The objective

Looking at the victim window,  you might already have noticed there is a "secret" in the top part of the demo. This is what we will be trying to steal as the attacker, using XSS. While trying to the steal the secret, I will try to explain what happened and how it worked.

If you are having difficulties understanding the process, do let me know and I will try to elaborate!

Probing and testing

In this demo, you have access to the code which is running the victim's web app, this is quite common as most websites use the same code to render what you see and interact with as everyone else.
So you are able to inspect the code your end, setup multiple accounts on a website and try find XSS vulnerabilities between your two accounts, it is almost guaranteed the same vulnerabilities will work against others as well.

Constructing the payload

When you find a vulnerability, you can begin constructing your XSS payload. Depending on what you are trying to accomplish, it would be anything from embedding a trolling image on the screen of the victim to (but certainly not limited to) gaining access to their account.

In the demo app, your payload needs to get the secret code from the victim and send it back to you.

If you would like to see one way to do this, I have included a solution at the bottom of this post. But I recommend trying it out yourself since that is the fun part!
Don't worry if you have to make a lot of attempts at it or if you otherwise find it hard, every master was once a beginner!

XSS filters, evasion and detection.

It is also worth mentioning, there are a lot of XSS filters, and detection systems out there which will pick up most "typical" or "lazy" forms of XSS attacks. However, programmers makes mistakes and it is far from all websites which implements proper sanitation. Just keep in mind, that even if some forms of payloads won't work, does not mean XSS is impossible - you might just have to get crafty.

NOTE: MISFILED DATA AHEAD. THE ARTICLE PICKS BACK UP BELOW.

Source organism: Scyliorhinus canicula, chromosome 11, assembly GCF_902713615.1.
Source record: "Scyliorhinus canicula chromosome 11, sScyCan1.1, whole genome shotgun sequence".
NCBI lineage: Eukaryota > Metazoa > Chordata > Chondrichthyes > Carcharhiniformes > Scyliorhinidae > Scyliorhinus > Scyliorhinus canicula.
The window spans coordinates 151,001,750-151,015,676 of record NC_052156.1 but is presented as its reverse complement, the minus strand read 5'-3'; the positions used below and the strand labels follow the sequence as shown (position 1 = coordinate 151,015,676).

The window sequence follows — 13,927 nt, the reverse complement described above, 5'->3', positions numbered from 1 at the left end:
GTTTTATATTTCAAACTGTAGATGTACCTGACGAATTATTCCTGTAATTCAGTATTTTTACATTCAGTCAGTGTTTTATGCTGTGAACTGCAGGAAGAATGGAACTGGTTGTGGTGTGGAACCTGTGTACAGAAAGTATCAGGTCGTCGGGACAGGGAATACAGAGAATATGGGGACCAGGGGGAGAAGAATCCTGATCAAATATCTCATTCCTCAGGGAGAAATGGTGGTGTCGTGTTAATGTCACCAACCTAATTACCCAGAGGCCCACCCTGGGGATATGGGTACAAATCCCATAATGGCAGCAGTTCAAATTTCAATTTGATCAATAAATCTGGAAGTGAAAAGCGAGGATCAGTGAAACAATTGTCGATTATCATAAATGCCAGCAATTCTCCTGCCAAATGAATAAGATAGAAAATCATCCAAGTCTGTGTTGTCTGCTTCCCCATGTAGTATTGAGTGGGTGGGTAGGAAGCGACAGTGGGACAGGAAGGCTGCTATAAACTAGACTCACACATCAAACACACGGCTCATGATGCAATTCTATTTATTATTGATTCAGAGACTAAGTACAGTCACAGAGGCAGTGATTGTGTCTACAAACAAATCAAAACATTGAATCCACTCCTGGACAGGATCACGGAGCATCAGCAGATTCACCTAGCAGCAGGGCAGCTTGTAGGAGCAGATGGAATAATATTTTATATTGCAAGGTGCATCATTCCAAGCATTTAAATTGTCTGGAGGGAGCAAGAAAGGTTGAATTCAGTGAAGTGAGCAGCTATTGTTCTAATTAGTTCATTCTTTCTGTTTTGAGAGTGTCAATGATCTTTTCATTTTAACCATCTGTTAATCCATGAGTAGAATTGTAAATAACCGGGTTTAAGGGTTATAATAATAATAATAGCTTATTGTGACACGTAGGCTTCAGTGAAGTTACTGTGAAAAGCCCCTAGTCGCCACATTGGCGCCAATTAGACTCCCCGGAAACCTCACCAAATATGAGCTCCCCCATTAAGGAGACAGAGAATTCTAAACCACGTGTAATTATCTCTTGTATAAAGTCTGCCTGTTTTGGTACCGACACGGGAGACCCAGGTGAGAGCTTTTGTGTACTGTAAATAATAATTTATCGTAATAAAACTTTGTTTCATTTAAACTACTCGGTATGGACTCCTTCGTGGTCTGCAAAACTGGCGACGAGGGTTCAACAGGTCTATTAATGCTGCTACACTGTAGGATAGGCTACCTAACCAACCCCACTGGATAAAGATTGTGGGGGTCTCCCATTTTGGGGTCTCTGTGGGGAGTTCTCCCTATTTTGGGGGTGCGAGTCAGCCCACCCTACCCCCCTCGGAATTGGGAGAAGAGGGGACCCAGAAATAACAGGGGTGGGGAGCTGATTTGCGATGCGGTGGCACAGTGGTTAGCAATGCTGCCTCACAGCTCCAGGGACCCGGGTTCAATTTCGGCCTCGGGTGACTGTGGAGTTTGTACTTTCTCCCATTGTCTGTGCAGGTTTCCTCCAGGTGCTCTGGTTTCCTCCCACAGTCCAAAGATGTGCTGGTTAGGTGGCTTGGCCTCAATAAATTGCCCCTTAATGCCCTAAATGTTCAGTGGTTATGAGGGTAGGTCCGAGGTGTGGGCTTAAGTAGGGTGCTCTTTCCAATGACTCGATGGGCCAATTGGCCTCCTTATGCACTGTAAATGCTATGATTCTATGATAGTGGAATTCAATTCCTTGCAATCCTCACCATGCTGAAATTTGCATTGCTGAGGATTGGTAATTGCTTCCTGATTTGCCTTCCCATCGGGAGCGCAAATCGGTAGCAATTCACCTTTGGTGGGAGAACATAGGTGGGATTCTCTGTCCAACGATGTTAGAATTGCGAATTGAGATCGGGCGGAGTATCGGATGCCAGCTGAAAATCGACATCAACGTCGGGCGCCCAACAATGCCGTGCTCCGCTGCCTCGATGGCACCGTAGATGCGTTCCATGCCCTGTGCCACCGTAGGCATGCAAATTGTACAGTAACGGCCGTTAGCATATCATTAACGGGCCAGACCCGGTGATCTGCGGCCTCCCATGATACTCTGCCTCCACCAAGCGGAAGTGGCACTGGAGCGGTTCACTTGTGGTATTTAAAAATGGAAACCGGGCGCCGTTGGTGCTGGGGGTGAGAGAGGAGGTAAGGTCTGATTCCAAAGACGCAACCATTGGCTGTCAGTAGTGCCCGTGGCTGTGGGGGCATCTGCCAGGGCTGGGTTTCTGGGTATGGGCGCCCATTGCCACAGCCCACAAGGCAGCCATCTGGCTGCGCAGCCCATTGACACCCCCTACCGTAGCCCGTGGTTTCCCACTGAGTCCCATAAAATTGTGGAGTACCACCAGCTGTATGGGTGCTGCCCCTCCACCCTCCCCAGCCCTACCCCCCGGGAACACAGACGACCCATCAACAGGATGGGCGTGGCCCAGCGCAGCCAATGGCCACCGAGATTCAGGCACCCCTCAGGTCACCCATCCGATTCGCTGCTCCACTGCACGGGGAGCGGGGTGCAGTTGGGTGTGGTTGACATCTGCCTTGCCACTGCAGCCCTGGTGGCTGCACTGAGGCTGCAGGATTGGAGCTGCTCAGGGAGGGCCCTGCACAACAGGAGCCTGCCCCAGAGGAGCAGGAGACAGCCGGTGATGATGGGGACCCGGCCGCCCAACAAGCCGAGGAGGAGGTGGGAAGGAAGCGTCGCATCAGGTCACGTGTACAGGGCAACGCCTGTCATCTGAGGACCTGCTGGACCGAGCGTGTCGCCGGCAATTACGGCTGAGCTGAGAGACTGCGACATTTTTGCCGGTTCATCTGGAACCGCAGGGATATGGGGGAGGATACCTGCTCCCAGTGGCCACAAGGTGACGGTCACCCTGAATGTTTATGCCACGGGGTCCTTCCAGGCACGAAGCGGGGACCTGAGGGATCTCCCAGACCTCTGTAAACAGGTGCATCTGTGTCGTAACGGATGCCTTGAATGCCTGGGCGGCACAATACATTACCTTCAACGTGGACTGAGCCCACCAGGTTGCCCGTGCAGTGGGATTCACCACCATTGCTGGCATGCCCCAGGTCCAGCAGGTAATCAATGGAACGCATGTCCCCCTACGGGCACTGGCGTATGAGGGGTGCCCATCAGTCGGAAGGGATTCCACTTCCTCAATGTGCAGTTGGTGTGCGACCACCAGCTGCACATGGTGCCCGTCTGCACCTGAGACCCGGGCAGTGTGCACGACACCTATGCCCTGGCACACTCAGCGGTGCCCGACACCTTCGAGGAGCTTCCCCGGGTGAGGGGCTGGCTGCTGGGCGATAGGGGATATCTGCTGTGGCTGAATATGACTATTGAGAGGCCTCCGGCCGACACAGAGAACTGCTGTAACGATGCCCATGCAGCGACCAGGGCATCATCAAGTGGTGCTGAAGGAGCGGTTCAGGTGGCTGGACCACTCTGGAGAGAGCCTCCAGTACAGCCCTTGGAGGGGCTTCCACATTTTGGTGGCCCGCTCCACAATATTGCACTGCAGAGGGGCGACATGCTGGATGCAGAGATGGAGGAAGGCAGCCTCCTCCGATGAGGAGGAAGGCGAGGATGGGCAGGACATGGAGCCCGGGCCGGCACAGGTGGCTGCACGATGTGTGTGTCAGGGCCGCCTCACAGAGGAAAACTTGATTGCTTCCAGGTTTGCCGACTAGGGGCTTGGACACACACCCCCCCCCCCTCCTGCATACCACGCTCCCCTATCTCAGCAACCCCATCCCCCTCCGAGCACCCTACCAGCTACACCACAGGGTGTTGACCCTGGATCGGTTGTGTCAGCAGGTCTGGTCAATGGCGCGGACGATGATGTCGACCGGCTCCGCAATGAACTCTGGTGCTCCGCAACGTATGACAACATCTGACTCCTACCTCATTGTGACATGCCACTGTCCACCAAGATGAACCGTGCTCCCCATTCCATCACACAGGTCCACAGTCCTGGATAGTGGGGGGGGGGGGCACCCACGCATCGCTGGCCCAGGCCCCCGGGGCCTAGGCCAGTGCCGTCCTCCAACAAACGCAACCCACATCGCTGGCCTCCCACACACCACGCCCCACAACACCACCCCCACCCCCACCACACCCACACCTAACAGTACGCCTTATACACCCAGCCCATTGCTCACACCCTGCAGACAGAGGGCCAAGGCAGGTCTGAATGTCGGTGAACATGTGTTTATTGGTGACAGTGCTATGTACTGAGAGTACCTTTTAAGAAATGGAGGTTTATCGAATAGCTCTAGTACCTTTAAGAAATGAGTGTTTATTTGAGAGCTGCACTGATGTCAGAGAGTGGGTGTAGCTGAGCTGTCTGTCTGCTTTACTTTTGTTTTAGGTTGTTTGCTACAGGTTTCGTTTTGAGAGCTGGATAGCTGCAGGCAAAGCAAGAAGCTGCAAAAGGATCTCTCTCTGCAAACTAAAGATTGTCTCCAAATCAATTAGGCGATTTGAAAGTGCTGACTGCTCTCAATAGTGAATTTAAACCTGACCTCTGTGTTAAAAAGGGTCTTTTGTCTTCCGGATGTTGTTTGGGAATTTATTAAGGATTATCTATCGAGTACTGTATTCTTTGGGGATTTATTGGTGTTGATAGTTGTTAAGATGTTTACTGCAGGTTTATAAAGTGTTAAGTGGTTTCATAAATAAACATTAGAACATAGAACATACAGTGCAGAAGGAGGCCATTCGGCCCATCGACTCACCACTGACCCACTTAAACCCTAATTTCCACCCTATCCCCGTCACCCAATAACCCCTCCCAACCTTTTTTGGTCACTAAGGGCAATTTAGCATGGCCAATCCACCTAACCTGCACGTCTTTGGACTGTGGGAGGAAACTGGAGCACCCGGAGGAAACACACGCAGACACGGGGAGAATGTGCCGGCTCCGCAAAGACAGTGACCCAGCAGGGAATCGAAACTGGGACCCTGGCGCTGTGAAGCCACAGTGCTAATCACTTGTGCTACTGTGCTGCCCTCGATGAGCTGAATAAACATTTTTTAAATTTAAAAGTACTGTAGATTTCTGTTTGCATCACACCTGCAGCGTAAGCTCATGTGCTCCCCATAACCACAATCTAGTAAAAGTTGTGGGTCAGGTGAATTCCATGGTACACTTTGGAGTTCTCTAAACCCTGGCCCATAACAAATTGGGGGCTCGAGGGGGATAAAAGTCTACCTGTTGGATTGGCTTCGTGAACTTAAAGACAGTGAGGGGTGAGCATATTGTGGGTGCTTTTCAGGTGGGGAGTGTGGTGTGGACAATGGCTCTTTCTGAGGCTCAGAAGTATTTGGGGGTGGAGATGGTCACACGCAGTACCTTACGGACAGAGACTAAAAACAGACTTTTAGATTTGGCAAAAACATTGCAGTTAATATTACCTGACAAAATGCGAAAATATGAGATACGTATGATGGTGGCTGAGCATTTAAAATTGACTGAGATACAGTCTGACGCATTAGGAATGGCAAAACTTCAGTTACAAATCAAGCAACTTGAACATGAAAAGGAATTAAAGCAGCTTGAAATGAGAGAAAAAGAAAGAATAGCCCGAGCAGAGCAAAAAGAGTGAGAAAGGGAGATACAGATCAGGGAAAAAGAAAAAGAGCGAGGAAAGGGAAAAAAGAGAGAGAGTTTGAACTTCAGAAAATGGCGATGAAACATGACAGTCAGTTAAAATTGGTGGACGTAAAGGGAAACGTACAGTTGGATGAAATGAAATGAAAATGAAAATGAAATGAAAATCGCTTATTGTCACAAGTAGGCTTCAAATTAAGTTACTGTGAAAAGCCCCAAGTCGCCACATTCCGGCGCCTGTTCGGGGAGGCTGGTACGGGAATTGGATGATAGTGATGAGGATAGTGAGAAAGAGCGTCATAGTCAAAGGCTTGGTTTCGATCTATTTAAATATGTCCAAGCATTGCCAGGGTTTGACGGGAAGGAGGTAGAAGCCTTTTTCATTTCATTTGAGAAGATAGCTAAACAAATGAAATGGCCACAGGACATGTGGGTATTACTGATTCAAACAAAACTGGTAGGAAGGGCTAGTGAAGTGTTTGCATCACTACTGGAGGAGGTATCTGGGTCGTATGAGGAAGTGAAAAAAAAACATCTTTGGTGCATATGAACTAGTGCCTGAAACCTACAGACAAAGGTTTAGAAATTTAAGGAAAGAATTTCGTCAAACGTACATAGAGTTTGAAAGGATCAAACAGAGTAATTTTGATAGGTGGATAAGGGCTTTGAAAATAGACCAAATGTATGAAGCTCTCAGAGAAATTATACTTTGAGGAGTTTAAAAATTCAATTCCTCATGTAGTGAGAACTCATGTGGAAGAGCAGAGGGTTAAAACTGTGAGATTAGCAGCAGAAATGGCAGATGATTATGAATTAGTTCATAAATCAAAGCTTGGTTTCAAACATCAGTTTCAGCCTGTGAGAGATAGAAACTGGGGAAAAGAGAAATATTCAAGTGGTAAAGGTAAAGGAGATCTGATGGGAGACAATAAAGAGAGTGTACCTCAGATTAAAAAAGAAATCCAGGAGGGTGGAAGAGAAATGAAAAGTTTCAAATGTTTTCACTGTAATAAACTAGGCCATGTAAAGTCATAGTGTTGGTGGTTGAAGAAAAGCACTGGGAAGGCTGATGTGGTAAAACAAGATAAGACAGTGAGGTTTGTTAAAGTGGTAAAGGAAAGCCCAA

I personally found this subject a bit harder to walk-through in steps, compared to my post about SQL Injections, but I think it is because it is such an open ended answer as to what you can do with it and more importantly how you do it.

There is no single way for an XSS attack to simply work, every payload is purposely build for the specific target in mind, and often with a very specific goal. The payload also changes in terms of how it is obfuscated and formed, to try avoid XSS filters.

If you would like to learn more about XSS, I recommend you check out OWASP or look up more advanced tutorials and guides on websites like Pluralsight, Udemy and LinkedIn Learning.

Please be responsible. Regardless of whether you are new to security or not, if you happen to find a vulnerability in a website or application, please follow the responsible disclosure model.

Side note

This post was admittedly a bit more rushed than some of my other posts, so I wanted to link to this video where Tom Scott (via the excellent YouTube channel Computerphile) goes into more details about how it actually works. Hopefully it will fill some of the gaps.

Solution to the Demo App

Remember, this is just one of many possibly ways you could do this, so if you have a different solution, that is 100% OK!

<img src='' onError="var a = document.getElementById('secret').innerText;document.querySelector('textarea').value = a;document.querySelector('button').click();">

First var a = document.getElementById('secret').innerText;  will read the secret code and store it in the variable a.
Then document.querySelector('textarea').value = a; will populate the input with the code stored in a.
Finally document.querySelector('button').click(); will trigger the click event on the button to send the message.

This is app wrapped in an <img /> element, and since the image src will fail to load, the onError will trigger, running our code.